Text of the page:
Unstimulated expectorated saliva is collected from volunteers and pooled in a beaker. The tip of a bronchoscope was placed into the saliva. The bronchoscope was then removed from the saliva and the test catheter was passed through the inner channel to a distance approximately six centimeters beyond the bronchoscope tip. The plug 25 was expelled by movement of the inner tube with respect to the outer tube and the brush was then advanced from the catheter tube into an 18`-hour suspension containing 107 CFU/ML of a neomycin-sensitive pigmented Serratia marcesens. After sampling the organism, the brush was retracted several centimeters into the catheter and the entire unit was removed from the bronchoscope. After removing the catheter from the bronchoscope, the distal portion was cleaned with 70% alcohol. It was then cut with a sterile scissors distal to the nylon brush 16. The brush was then advanced and cut off into a screw-capped glass vial containing 1 ml. of sterile saline. The vial was then vortexed vigorously. Serial one hundred fold dilutions of the sample were prepared to give final concentrations of 10-2, 10-4, and 10-6. Aliquots of 0.1 ml. of the undiluted specimen and the 3 serial dilutions were plated on 2 agar plate media. The first media contained 5% sheep's blood agar containing 100 u.g./ml neomycin sulfate and the second plate media contained MacConkey agar. The neomycin blood agar was known to inhibit the Serratia while allowing growth of common oral flora bacterial. The MacConkey agar was used to suppress the oral flora to permit accurate counts of Serratia. Quantitative cultures of the pooled saliva and broth culture of Serratia were performed to document the concentration of bacteria. The incidence and quantitation of contamination by salivary bacteria of the sampling brush is zero, as shown by the fact that there is growth on the MacConkey agar and no growth on the neomycin blood agar.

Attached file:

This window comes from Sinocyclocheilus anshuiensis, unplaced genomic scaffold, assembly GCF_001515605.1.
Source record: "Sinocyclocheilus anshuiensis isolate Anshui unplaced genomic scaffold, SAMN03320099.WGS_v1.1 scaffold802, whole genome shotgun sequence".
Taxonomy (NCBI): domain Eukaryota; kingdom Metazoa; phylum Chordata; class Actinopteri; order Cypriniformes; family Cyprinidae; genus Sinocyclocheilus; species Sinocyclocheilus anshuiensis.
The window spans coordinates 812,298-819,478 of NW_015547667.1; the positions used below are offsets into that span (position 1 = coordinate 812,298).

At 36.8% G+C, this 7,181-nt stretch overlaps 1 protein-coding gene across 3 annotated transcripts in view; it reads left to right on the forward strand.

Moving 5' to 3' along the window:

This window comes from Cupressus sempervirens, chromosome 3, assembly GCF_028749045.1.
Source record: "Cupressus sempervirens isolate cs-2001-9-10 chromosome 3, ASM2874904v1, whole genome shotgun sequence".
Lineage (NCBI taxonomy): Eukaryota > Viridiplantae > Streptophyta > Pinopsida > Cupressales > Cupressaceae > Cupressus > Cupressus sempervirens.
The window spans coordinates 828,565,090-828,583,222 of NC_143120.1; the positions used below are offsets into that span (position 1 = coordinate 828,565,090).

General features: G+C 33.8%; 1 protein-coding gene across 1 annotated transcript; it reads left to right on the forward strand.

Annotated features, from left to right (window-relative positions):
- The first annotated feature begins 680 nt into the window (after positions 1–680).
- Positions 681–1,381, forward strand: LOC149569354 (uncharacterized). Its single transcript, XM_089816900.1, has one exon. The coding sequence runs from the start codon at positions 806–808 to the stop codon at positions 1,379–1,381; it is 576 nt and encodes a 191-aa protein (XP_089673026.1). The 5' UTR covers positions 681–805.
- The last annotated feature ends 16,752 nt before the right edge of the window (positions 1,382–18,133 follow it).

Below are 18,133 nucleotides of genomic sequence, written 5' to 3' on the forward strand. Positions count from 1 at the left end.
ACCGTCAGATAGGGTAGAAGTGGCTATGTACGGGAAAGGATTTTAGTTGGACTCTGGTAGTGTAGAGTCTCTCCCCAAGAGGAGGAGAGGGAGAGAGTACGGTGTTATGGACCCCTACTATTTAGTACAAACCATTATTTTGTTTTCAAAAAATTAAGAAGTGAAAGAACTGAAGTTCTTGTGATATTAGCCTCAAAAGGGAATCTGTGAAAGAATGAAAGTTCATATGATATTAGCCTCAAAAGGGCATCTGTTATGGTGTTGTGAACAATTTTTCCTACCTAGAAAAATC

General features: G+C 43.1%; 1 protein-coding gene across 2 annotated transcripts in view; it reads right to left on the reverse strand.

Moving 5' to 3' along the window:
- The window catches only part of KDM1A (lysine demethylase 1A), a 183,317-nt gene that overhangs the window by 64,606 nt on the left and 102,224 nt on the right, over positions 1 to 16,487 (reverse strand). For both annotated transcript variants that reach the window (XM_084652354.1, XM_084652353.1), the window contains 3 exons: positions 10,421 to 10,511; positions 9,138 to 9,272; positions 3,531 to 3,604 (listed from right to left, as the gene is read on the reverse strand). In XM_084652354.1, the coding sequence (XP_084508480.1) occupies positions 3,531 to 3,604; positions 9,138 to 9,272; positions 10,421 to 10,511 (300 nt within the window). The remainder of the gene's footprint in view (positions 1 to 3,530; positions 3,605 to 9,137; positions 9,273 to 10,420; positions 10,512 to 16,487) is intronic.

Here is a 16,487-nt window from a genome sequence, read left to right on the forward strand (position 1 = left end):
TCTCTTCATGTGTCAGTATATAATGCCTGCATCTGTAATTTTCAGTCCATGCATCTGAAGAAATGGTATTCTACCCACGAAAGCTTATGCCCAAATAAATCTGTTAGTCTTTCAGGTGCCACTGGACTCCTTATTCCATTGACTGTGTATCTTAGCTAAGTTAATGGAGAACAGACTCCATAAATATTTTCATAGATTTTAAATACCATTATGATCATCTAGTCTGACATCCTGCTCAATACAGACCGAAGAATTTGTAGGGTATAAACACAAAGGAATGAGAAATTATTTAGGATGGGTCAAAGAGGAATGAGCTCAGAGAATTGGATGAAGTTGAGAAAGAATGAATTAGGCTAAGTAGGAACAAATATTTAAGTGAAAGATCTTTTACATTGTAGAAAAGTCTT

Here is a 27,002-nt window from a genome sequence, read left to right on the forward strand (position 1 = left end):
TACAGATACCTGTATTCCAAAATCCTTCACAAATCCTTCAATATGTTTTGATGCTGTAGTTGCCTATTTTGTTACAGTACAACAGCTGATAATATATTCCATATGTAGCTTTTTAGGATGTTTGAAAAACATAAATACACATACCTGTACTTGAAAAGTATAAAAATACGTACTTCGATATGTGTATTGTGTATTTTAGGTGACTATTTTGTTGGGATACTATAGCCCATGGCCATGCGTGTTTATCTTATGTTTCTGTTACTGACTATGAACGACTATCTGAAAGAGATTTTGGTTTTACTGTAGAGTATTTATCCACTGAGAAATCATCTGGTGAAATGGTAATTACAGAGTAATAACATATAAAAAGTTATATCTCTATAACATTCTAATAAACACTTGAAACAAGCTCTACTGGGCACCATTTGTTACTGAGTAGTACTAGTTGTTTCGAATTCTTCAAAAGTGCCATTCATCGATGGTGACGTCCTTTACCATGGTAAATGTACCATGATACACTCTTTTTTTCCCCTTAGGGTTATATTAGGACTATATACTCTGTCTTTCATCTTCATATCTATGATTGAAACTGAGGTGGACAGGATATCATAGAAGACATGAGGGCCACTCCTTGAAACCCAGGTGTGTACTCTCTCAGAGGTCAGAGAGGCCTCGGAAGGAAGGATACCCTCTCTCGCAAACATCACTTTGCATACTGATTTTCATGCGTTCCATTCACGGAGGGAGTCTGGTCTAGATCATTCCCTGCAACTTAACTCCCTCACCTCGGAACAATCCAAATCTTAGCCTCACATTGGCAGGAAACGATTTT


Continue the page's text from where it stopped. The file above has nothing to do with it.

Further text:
Generally the plug material of this invention has a reproducible stickiness so as to adhere to the inside of the tube end. Preferably it is easily applied. This is best done by a step in which it is melted and drawn into the tube by capillary action. For example, in the preferred embodiment, a polyethylene glycol material of 4000 molecular weight mixed with 20% by weight of confectionery sugar is melted at its melting temperature of about 150° F. and the end of the Teflon tube 13 is dipped in the melt to form a plug having a weight of about 80 milligrams. After removal from the melt, the plug hardens quickly. It is found that this method of forming the plug is simple, efficient and provides the correct degree of adherence of the plug to the inside wall of the catheter. In those cases where the catheter is of greater diameter than would permit capillary action, other methods of formation can be used. Where the polyethylene glycol material of the preferred embodiment is heated to gas sterilize as at temperatures of 150° F. or slightly above, melting does not cause displacement of the plug while allowing sterilization and reforming of the plug upon cooling. Thus gas sterilization at conventional temperatures of 140° can be carried out on catheters formed in accordance with the preferred embodiment without destroying the seal between the plug and the catheter.